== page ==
But Kaine has sought to remind voters of Allen’s record as a senator, when he voted to raise the debt ceiling and for tax and spending policies that boosted the deficit.
Of more immediate importance, the new poll shows Allen is in a dominant position ahead of his June 12 Republican primary. Among likely primary voters, Allen gets 62 percent, Del. Robert G. Marshall (Prince William) gets 12 percent, former Virginia Tea Party Patriots head Jamie Radtke receives 5 percent and Chesapeake minister E.W. Jackson brings up the rear at 3 percent.
Though all three opponents have accused Allen of being insufficiently conservative, the former governor has no obvious weakness on his right flank. A big majority of self-identified conservatives call him “about right” ideologically, and he takes 68 percent of their votes in the primary.
Allen’s foes have been hurt by their lack of statewide name recognition — 57 percent of all respondents say they didn’t know enough about Marshall to form an impression of him, while 66 percent say the same of Radtke. The four Republicans held a primary debate recently in Roanoke and have two more scheduled this month.
In the general election matchup, Allen and Kaine enjoy massive support from their respective parties, while among independent voters, Kaine gets 46 percent to Allen’s 45 percent.
Kaine leads among moderates, 53 to 38 percent. And the Democrat is up 84 percent to 8 percent among African American voters, a commanding lead that still doesn’t quite match Obama’s 97 to 1 percent advantage over Romney.
Like Obama, Kaine has a solid lead in the suburbs closest to Washington, but the race is far closer in the rapidly growing exurban counties.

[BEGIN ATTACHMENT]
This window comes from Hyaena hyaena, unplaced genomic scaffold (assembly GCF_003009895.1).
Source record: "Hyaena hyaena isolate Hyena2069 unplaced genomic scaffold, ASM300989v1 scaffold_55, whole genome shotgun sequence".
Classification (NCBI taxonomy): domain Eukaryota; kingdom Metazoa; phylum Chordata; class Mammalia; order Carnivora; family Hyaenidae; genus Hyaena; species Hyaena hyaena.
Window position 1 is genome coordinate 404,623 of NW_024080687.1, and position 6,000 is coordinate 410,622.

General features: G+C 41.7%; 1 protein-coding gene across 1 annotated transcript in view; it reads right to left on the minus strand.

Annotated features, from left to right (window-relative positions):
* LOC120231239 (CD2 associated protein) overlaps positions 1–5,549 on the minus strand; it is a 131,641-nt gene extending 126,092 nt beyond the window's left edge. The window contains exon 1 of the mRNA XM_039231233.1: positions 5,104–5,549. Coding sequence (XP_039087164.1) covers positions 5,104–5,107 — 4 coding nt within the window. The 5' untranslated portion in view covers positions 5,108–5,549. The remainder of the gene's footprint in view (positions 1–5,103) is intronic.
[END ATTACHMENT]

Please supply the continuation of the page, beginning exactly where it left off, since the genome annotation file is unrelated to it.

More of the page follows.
The poll shows a clear gender gap: Allen has an eight-point edge among male registered voters, while women lean toward Kaine by seven. Kaine has the advantage among better-educated voters, but the two candidates are running close to even among lower- and upper-income Virginians.
Asked which issues were most important to their choice in the Senate contest, voters most often highlight the economy, health care and the federal budget deficit. Allen leads among those who named the economy, the deficit and taxes as their primary issues. Kaine has the edge among voters most concerned about education. Kaine and Allen run about evenly among those emphasizing health care, an issue that Republicans have sought to use against Kaine.
John Rapp, 66, of Louisa County said he was not overly enamored of either candidate.
“Allen’s kind of hard to figure for me,” said Rapp, a Republican. “I thought he started out pretty well when he ran time before last.”
But he soured on Allen during the 2006 Senate race, when Allen used the word “macaca,” an ethnic slur in some cultures, to refer to an Indian American campaign volunteer working for Webb. Rapp was bothered not so much by Allen’s use of the word — he was willing to chalk it up to a slip of the tongue — as by his shifting explanations for it.
“As a U.S. senator, he needs to be able to think on his feet and handle issues better,” Rapp said.
Yet Rapp, who does research on environmental pollution and occupational disease, is no fan of Kaine. He thought Kaine “fared pretty well as governor,” but he was turned off by his stint as DNC chairman.
Pressed to come down on one side or the other, Rapp said: “If they ran against each other, I would probably vote for Allen.”
Polling director Jon Cohen, polling analyst Scott Clement and staff writers Anita Kumar and Laura Vozzella contributed to this report.